Kat - Well that's a joyful though for us all.
Chris - So it's hard not to catch it!
Why do we have handedness?
Kat put this question to Ginny Smith...
Ginny - Well, the answer to this is we don't fully understand why we have handedness and why around 9 out of 10 of us worldwide are right-handed. From an evolutionary point of view, we know that it's been like this for a very long time because there are some cave paintings from between 10 and 30,000 years ago, where what the people did was they put one hand on the cave wall and they used the other hand to hold a pipe and they blew paint through it and they took their hand away, so they left like an outline of their hand. And if you're right handed, you do that by putting your left hand on the wall and blowing through the pipe in your right hand, and if you're left handed you naturally do it the other way round. And the proportions of right and left hands are exactly as you'd expect, if they had the same proportions of right and left handers as we do now. So it's obviously been around for a very long time. There may actually, interestingly, be some advantages to being a left hander in a right handed world. Because you see this nowadays in sport, there are some advantages to being unexpected, and it may have been that when there was a lot more hand-to-hand combat, the lefties actually had a bit of an advantage, but only if there weren't very many of them. So you get this interesting kind of evolution where there's a benefit to being the odd one out.
Why we even have handedness? It's likely to be down to the fact that we're not completely symmetrical on the inside. I mean we've only got one heart, which is on the left hand side for example, and our brains are equally non-symmetrical, and we think that might relate to handedness. We know that most right handers have their language areas in the left hand side of their brain. Whereas left handers - sometimes their brains are the other way round and sometimes they're just less lateralised, so they're more symmetrical, but their brains can be organised slightly differently. So it may be that actually, there's no advantage to the handedness itself, but there was an advantage to the way of organising your brain and then the handedness sort of comes out of it. So, if you think about language, that requires very precise muscle movements - moving your lips and tongue and throat in very specific ways. So perhaps having the same hemisphere controlling that, as controlling the hand that you do most of your stuff with, was kind of beneficial.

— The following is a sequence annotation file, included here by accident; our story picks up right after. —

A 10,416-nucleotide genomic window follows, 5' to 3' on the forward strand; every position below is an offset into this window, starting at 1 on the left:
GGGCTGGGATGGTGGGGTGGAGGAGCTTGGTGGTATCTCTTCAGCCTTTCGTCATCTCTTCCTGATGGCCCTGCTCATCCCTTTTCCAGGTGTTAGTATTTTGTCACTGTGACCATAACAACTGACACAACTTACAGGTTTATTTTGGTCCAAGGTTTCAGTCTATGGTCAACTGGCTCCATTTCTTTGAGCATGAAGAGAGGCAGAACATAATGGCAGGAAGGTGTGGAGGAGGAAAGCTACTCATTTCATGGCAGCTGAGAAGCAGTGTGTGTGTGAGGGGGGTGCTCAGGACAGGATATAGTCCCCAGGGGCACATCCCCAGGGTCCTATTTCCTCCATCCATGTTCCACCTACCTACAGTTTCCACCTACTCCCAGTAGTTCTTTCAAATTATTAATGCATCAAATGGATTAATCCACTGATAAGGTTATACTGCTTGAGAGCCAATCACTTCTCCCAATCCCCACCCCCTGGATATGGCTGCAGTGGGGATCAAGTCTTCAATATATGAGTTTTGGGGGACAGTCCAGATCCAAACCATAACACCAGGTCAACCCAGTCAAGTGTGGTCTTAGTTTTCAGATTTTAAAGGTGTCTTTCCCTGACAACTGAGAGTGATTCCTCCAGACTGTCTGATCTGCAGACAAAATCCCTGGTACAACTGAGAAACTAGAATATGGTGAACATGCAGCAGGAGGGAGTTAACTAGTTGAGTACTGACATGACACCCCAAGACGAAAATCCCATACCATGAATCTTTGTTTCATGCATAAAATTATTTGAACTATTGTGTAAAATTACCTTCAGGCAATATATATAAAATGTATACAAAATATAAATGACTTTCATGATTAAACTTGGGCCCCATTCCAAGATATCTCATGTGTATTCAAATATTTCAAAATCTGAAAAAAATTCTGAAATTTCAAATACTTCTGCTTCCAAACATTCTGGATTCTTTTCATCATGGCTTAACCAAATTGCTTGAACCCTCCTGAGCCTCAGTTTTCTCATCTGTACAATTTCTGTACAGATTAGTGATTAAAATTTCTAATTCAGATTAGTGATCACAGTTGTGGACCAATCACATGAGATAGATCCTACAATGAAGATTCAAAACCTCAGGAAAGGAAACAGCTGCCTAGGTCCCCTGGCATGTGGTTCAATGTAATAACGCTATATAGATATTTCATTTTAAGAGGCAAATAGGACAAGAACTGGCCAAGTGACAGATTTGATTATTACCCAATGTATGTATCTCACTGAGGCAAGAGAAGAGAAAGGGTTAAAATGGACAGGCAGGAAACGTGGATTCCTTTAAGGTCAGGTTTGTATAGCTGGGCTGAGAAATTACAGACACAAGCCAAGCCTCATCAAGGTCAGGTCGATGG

Kat - Thanks very much Ginny.
Chris - I think I also saw Kangaroos have handedness was announced recently, but they don't have language as far as I know, Ginny.